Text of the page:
There are good reasons why Pune has emerged as one of the most aspired-for residential destinations in India today. The fact that it is so well connected to Mumbai is only the tip of the iceberg. Pune is an economic powerhouse in its own right, being home to a wealth of multinational companies and industries. These organizations have ensured that Pune has emerged as one of the most important employment centres in the country. Needless to say, employment drives demand for real estate.
Pune’s pace of urban growth has been unparalleled, with the number of people migrating into the city from all over the country increasing every year. This influx has required major infrastructure upgradation on all fronts, including road connectivity, parking facilities, public transport and electricity and water supply.
Accordingly, the Government has laid out a very ambitious roadmap for Pune’s infrastructure in the Pune Development Plan 2041. One of the most important aspects of this plan is a multi-faceted transport which envisages a considerably enhanced road network, a metro system as well as a number of new bridges, flyovers, subways and skywalks.
This is necessary, as it is very evident that Pune’s growth is not a temporary phenomenon – the city will expand exponentially in the years to come, both geographically and in scope. If Pune’s development authorities do not take a realistic look at what the next two to three decades hold in store, the city will eventually fail to maintain this growth and begin to decay.
One of the most important aspects that need to be considered is the maintenance and enhancement of accessibility. This includes internal accessibility between Pune’s various residential and commercial nodes, as well as approachability from other key cities.
Boosting accessibility includes the construction of new roads, widening of existing roads which tend to bottleneck, providing flyovers and subways to ease traffic congestion and more efficient and reliable public transport. As far as the proposed Pune Metro is concerned, there are serious questions about how effective it would be to ease the city’s rapidly increasing accessibility issues.
On the other hand, the approval of the 90-meter wide Ring Road which will connect the PMC and PCMC is definitely a reason to cheer. Likewise, the approval of Pune’s new international airport is definitely a step in the right direction. The city’s economy is very much dependent on foreign business, and opening the city up to global business travel will assuredly bode well for its various industries.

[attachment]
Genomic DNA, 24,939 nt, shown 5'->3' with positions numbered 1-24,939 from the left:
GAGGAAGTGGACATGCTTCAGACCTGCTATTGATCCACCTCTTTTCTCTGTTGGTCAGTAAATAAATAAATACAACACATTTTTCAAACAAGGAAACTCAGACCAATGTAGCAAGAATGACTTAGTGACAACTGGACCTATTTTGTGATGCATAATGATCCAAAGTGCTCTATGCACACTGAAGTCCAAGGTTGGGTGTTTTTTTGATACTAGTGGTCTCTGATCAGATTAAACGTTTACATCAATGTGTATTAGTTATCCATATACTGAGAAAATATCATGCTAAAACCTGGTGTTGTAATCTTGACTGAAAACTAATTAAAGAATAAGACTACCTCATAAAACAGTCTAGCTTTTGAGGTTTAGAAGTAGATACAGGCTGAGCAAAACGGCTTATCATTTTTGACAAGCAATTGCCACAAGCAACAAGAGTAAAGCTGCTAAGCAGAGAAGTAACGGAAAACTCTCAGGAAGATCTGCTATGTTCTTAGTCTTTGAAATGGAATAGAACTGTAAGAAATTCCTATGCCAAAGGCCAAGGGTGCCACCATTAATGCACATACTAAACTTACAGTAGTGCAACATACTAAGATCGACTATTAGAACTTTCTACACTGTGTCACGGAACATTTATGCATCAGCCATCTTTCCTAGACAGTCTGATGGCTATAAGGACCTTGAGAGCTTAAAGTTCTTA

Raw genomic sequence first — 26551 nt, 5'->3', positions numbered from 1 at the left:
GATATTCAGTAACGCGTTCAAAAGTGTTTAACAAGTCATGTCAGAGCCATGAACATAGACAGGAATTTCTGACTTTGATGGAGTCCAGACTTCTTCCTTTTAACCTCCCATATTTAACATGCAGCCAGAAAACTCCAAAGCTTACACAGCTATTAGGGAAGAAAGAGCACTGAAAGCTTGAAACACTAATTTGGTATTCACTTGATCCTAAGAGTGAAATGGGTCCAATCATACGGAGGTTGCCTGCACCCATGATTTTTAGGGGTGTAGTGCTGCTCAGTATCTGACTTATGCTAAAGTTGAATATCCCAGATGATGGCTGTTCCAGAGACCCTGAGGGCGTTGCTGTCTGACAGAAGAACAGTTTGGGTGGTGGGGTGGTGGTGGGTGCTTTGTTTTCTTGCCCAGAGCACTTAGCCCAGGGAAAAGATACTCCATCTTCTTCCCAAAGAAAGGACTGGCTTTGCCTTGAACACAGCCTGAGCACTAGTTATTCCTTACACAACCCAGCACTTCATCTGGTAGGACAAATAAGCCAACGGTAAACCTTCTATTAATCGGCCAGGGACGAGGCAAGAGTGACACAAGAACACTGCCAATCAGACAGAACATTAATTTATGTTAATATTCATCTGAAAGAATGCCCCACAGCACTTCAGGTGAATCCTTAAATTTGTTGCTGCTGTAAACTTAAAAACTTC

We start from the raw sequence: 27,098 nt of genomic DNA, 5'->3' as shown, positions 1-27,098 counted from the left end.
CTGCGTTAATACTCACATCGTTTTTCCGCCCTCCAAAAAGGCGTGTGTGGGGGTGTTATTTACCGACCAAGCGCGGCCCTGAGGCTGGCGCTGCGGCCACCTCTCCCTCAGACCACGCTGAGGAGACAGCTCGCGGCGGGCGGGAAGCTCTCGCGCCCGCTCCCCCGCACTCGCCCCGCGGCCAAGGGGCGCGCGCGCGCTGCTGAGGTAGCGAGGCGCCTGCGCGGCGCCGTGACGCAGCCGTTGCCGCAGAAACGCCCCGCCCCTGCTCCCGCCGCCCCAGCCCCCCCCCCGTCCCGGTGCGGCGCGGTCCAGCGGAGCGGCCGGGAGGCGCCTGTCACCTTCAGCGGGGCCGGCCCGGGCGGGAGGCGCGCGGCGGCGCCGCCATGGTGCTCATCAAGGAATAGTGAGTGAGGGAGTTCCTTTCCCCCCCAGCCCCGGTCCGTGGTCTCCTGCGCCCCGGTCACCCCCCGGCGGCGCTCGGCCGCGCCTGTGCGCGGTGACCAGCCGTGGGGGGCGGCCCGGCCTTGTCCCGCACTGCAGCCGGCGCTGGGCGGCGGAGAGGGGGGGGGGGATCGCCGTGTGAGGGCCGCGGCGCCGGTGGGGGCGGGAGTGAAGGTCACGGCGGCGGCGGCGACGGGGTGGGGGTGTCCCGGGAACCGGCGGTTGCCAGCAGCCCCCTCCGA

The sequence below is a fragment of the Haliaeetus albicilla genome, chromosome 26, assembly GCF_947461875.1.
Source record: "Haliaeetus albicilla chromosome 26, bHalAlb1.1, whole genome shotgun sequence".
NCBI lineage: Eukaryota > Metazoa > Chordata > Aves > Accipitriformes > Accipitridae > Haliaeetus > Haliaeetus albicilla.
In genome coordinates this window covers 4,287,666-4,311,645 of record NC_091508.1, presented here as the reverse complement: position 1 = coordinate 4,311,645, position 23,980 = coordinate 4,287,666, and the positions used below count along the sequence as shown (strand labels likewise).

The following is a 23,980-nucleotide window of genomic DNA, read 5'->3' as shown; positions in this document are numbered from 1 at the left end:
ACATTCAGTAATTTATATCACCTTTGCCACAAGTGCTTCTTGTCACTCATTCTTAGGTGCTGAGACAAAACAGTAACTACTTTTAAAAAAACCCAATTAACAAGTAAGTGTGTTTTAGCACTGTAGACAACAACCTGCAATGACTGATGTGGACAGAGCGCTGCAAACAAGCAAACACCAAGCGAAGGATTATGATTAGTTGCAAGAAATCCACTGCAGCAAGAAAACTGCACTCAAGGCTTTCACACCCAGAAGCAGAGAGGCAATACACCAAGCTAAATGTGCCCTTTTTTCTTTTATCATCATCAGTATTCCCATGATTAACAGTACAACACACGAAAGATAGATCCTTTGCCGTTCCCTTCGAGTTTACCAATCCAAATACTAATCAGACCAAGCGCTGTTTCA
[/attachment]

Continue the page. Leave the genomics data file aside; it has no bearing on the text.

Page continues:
But is accessibility the only aspect that the city’s development plan should focus on? Is more efficient transport really all it takes to keep a city like this viable over the long haul? Thanks to the fact that Pune has a lot of potential for horizontal urban growth, the city is constantly adding new areas to its borders. But at the same time, the standard of living within the inner city is on a visible decline. Holistic urban growth is not just about expansion, but also about the constant improvement of existing central areas.
Also, it is important for Pune to maintain a healthy balance of housing types across various affordability bands. As we face the prospect of ever-increasing urban density in the city, both the planning authorities and Pune’s real estate developers must remember that it takes more than just ‘premium’ and ‘luxury’ housing to maintain and grow a city. Whenever an imbalance of housing for all income groups occurs, the economic viability of a city begins to degrade.
A city like Pune is sustained a huge cross-section of service streams, ranging from blue-collar workers on factory shop floors and in retail warehouses to white-collar business executives and CEOs. The economic relationship between these classes is inalienable and symbiotic – neither can exist without the other. Each individual from all income streams has a family that needs to be housed in safety and relative comfort. This means that the city will, at all times, have to produce housing that is affordable from the lowest to the highest income streams.
The latest regulations require a minimum of 20% housing in large townships to be reserved for the economically weaker sections. However, despite the fact that townships are proliferating in Pune, such a reservation will not suffice to meet the needs of the city’s less prosperous denizens in the future. Meanwhile, we are looking at a scenario wherein Pune’s developers are increasingly focusing on high-priced mid-income and premium housing projects.
Affordable housing requires special incentives to developers, and these must necessarily come from the Government. However, it also requires a consensus of collective consciousness among a city’s developers themselves. There has to be a point at which one is willing to look less at the bottom line and more at what the city really needs in order to continue to grow and prosper.